October 2018. 34 pp. ISBN-13 978-3-901993-68-8
£6.00 (+ 1.50 p&p), €6.00 (+ 1.50 p&p), US$8.50 (+ 2.50 p&p)
“True poetry has the intellectual and formal rigour to tell us stories of the way we live. In Tim O’Leary’s Manganese Tears, there are wonderful elegies for the village community of the poet’s childhood, and most powerfully the slow dying of his mother whose “life has moved downstairs / with the vase of shrivelling daffodils” and the limited horizons where “Each kiss is a kiss goodbye”. The grieving is genuine, but what makes it especially moving is the intellectual honesty, for the poet his mother’s “thankyous” meaning “as much as / amens muttered during mass – / religiously bare”. Even for friends in the village, refusing to admit they were ever ill, “the steel is in their gazes, / and the gazes at the abyss”. Love is what holds personal and communal life together, as the chemical element Manganese holds together the health of both body and brain. But with tears.”
“Reading Tim O’Leary’s poems is a ringing reassurance that lyric poetry is alive and kicking, that elegy and eulogy can thrive in perfect harmony, in contemporary parlance. From the clever title, signalling the chemical benefits of crying, O’Leary’s vibrant language energises and remakes the genre: “Hugger-mugger with death, you cut out / like a Doodlebug descending in silence”. Every poem rich and fresh: language, form, music, the subtlest rhyming – it is all there from the first 12 poems of this pamphlet and continues as the remaining pieces explore relationship through the various lenses of history, archaeology and travel. “Wind of wolves. Dog-pack rain”, a wallop of surprise, a skilful turn of phrase on every page.”
“These fine poems address the surfaces and depths of life and love with originality, care and insight. Tim O’Leary’s language continually delights, its precision and economy not precluding inventiveness and musicality. Forms and tones vary, rhyme dips in and out, sounds and ideas chime against each other, and sentences straddle lines and stanzas without ever losing their poise. Equally impressive is his ruminative inspection of his subject matter. These are poems to be taken whole and lived with for the rewards they bring.”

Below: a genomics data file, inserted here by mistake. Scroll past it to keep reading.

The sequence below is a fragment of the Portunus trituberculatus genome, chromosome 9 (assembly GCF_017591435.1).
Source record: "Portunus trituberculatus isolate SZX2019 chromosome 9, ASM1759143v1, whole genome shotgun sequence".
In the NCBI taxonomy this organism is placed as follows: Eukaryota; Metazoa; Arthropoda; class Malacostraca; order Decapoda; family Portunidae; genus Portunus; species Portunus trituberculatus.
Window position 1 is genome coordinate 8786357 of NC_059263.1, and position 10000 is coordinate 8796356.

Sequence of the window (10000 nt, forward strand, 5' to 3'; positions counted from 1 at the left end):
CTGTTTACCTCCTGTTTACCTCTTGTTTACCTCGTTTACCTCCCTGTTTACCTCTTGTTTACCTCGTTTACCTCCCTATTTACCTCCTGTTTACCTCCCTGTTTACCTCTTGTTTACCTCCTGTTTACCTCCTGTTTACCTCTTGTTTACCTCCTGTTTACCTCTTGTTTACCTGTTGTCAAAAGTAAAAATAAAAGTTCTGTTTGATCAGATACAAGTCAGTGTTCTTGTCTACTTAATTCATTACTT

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Table of Contents
Excerpts from Manganese Tears
Walking to the Bridge
What succour is it easy
to give back, when you’ve lost count
of the times she’s forgotten
what her memories fed her?
How lucky she was.
How long will her last legs last,
or the will to trust my care?
Her thankyous mean as much as
amens muttered during mass –
Each kiss is a kiss goodbye,
as every moment withers
in this dumbing of her days.
Stymied at the stream’s edge, I
see pink ripples split
on the strict stone pier, then worm
writhing between bank and berm –
boneless flesh for gulping bird
and skulking seasons.
Dust of blizzard smothers the land
soon whiting out meanderers
wind-whittled twists in snow-bestoled
arms: young bucks; sad philanderers;
heel-draggers; pandering mothers;
the wan face of an iron knight –
blessed alike for their investment,
weightless in the weight of pure white.
Taking flight for Dublin or Doone
and western lands, for the stalling
heartbeat and billowing soul, to
undertake a hermit’s calling
and comprehend some new last end,
even in the faintest falling.
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